As promised in my last post, I’m back with another Reintegrators status report, this time concerning the interior book design.
Those of you who follow me on Twitter may already know that I gave up trying to get my first novel The Reintegrators published about a month ago. A full discussion on why, and about traditional vs. self-publishing in general, will have to wait for a full post-mortem on the project. For now I just wanted to take the opportunity to update everyone on my progress as I prepare the book for self-publication.
There are five major tasks I need to complete:
Task 1 was handed off to the very capable RJ Locksley, and in a very short amount of time (less than half of what she promised), she returned the manuscript to me with around 70 notes and countless other small corrections. As of this writing, I’ve gone through and addressed all but three of the notes, and I plan to have those done sometime tomorrow. For task 2, I’ve contracted Damonza to do the cover design work. Here is what he sent me as his initial drafts (hopefully he’s OK with me posting these):
I’m still unsure as to which concept I’ll end up going with or how exactly it will differ from the final cover. Any thoughts you have are appreciated!
Finally, here is the blurb for the back cover, which may not be 100% final:
Welcome to Oakmont Academy. Study hard, make friends, and whatever you do, don’t get lost in the Metaverse.
Teddy Cartham is desperate to find a way to help his mysteriously catatonic father, but a crippling panic disorder and his disastrous grades have left him with few options. Teddy believes his luck is changing when he receives an invitation to attend the elite boarding academy where his father once taught, until he uncovers a shocking secret: the seemingly senile math professors at his new school are actually Reintegrators, a secret cult of alternate universe explorers whose origins stretch back to ancient Greece.
Teddy learns he has inherited the mental ability to travel between universes, a gift which brings both opportunity and danger. With the help of his classmates, he searches a maze of bizarre alternate worlds for the key to his father’s shattered mind. But can he overcome his fears and unravel his own twisted memories in time, or will he end up sharing his father’s fate?
And that’s about all I have to show you for now. If you want more updates, follow me here or on Facebook or Twitter, or shoot me an e-mail to be added to my mailing list. Hmm, I suppose I should automate a way to do that…
By all appearances, science fiction is about to lose one of its greats. I’ve only gotten into the Culture series relatively recently, but coincidentally I was in the middle of reading one of Iain Banks’ books (Excession) when I heard his horrible news. Amongst the outpouring of shock and sadness online, various retrospectives have been written regarding Banks’ work, which makes me think this may be as good a time as any to offer my meager contribution to the subject.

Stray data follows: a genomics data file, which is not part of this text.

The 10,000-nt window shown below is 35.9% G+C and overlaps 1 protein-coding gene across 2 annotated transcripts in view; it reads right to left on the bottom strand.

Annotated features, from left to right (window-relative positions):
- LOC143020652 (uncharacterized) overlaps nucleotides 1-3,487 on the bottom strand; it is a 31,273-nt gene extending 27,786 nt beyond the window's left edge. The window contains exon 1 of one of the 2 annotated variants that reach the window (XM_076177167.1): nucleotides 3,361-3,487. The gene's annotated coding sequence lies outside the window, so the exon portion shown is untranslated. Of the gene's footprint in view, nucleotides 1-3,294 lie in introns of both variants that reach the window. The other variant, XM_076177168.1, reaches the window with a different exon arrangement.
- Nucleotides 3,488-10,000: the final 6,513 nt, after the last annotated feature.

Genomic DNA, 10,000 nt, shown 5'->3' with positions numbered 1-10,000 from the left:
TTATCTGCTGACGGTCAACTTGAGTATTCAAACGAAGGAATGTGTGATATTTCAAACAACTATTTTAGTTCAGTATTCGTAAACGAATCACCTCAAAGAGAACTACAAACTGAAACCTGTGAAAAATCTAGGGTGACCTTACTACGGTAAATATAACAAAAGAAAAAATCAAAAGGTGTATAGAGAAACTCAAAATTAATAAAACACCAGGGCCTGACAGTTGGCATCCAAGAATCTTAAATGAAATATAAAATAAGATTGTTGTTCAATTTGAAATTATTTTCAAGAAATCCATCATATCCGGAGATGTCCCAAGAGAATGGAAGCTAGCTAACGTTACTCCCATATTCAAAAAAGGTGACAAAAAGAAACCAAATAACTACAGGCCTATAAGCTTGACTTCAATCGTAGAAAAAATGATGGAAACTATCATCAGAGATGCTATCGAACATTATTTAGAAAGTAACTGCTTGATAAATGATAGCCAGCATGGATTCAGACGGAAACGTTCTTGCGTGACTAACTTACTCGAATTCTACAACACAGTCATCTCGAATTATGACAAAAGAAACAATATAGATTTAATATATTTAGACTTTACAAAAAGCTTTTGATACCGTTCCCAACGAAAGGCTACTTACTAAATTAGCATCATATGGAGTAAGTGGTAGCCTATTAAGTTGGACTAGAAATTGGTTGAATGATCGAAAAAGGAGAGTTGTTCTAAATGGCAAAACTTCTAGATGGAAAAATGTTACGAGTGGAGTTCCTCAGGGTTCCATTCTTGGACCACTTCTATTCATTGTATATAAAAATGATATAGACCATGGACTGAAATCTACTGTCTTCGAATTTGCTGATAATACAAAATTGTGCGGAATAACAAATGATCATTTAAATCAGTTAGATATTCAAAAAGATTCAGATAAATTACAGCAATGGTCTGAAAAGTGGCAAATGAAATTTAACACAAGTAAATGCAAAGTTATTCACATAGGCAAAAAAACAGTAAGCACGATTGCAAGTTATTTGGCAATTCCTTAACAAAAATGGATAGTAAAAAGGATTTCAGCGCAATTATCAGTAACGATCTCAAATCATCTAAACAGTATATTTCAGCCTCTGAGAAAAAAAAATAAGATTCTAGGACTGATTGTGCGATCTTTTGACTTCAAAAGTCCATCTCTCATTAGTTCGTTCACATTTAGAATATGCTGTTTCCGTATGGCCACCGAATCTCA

It’s an oft-repeated maxim in writing that good ideas are overrated: a good writer can make a good book out of an awful idea, and conversely, a bad writer will take a great idea and usually turn it an awful book. A common story, first brought to my attention by Brandon Sanderson, tells the origin of Jim Butcher’s Codex Alera series. To quote Wikipedia:
The inspiration for the series came from a bet Jim was challenged to by a member of the Delray Online Writer’s Workshop. The challenger bet that Jim could not write a good story based on a lame idea, and Jim countered that he could do it using two lame ideas of the challenger’s choosing. The “lame” ideas given were “Lost Roman Legion”, and “Pokémon”.
The moral of the story, aside from “don’t make bets with Jim Butcher ‘cuz he really takes that shit seriously,” is: don’t spend too much time worrying about whether your ideas are good or not, when you could be using that time to write (and thus becoming a better writer in the process).
A very nice review of EPIC FANTASY 0.9b is up at The Indie Book Blog, so go ahead and check it out. Thanks to Scott for the thoughtful review.
I haven’t done a review in a while due to time constraints, but when Christopher Ruz asked me to take a look at his new novella, The Eighteen Revenges of Doctor Milan, I figured I could make time for a quick one. Luckily, I wasn’t disappointed, as Ruz utilizes his signature dark, excellent quality writing to deliver a sharp science fiction adventure.